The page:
When a woman contracts cervicitis during pregnancy, it can have dire consequences:
- infecting the fetus;
- complicating the birth;
- ectopic pregnancy;
- cervical cancer;
- pelvic inflammatory disease; and
- chronic pain.
Cervicitis can be treated, however, and is usually done by using antibiotics, antiviral medications and antifungals. It is important that the infection is addressed properly. Of course, if it is not, women may consult medical malpractice lawyers in Ohio to discuss filing a claim for damages if they or their child are negatively affected.
Cervical Problems During Pregnancy: Malformation
Malformation within a woman’s uterus or cervix is another potential cervical problem during pregnancy that can cause major complications, even leading to an increased risk of miscarriage. Some of these malformations are present from the time a woman was born, while others are developed over time.
Common cervical or uterine malformations include:
- Uterine septum, in which the septum, a band of tissue dividing the uterus, does not get enough blood flow. This malformation may make miscarriage likely. It can be treated with surgery and is present from birth.
- Bicornuate uterus, in which the uterus is heart-shaped. This malformation is present from birth and can cause preterm labor.
- Unicornuate uterus, in which the uterus is horn-shaped. This can increase the chance of an ectopic pregnancy, miscarriage or premature birth.
- Fibroids, which are small lumps that develop in the cervix. These can affect the shape of the cervix and lead to miscarriage.
- Malformations due to DES, a synthetic form of estrogen.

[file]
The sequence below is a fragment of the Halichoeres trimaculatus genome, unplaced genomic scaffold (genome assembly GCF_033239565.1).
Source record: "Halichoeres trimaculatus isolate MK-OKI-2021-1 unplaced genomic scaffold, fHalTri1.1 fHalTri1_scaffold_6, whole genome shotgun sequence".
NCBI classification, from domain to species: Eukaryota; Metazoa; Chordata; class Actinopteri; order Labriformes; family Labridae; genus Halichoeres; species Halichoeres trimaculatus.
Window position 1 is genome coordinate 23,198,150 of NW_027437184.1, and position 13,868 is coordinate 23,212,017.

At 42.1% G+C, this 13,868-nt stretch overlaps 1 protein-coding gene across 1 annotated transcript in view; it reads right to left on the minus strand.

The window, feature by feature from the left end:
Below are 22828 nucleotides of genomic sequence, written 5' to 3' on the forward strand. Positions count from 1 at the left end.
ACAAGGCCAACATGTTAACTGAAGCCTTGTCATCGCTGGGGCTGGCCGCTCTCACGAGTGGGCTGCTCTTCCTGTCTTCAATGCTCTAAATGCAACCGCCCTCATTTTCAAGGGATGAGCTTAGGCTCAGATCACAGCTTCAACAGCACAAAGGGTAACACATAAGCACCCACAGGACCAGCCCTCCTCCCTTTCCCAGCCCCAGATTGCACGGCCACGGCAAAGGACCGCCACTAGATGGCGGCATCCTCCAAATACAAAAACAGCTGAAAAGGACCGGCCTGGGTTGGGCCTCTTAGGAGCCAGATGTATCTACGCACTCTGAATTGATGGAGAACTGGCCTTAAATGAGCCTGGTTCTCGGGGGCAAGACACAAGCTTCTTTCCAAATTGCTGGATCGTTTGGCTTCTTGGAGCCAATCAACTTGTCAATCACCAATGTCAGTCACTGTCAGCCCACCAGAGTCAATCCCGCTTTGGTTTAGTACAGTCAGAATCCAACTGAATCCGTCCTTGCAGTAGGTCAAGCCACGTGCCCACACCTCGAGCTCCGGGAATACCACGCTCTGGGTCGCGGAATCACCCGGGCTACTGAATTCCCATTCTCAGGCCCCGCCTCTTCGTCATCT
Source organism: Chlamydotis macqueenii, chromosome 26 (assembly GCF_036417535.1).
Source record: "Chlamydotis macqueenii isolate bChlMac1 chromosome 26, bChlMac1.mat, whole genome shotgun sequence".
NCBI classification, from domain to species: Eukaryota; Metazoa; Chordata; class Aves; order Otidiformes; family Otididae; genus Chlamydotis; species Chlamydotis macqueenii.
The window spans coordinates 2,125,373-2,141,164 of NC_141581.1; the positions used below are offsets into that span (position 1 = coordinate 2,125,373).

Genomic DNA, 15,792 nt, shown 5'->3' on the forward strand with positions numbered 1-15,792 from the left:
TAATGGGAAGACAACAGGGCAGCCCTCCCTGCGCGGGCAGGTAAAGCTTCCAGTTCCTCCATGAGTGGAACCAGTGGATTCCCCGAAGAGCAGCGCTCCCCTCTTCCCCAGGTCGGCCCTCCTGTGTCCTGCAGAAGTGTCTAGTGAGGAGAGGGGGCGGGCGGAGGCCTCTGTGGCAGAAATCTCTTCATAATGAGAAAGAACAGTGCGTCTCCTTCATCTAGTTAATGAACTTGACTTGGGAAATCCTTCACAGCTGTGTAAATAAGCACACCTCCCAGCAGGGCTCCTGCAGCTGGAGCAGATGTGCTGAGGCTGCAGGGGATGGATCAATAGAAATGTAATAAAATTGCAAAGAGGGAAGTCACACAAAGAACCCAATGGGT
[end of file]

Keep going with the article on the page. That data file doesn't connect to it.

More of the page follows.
Malformations in the cervix and uterus can cause a number of cervical issues. Inadequate room or abnormally shaped organs can cause the baby to be delivered too early or in a breeched, transverse or other dangerous position. These malformations can often be corrected through surgery, though some, such as the unicornuate uterus, may not be improved.
Can I File a Medical Malpractice Claim?
Pregnant women should seek medical attention regularly in order to recognize signs of cervical issues. This can help prevent undue complications and ensure the overall health of both mother and child.
If, on the other hand, your doctor failed to recognize, prevent, or treat signs of risks or complications during pregnancy, you may be able to file a medical malpractice claim. An expert can determine whether your doctor acted in a manner in which other reasonable professionals would not have acted. Attorneys Chris Mellino and Tom Robenalt welcome you to contact our Cleveland office with any questions you may have about treatment you received during pregnancy, possible neglect, or a potential claim. You may also download or request Chris’ free, easy-to-read guide to filing a claim in Ohio.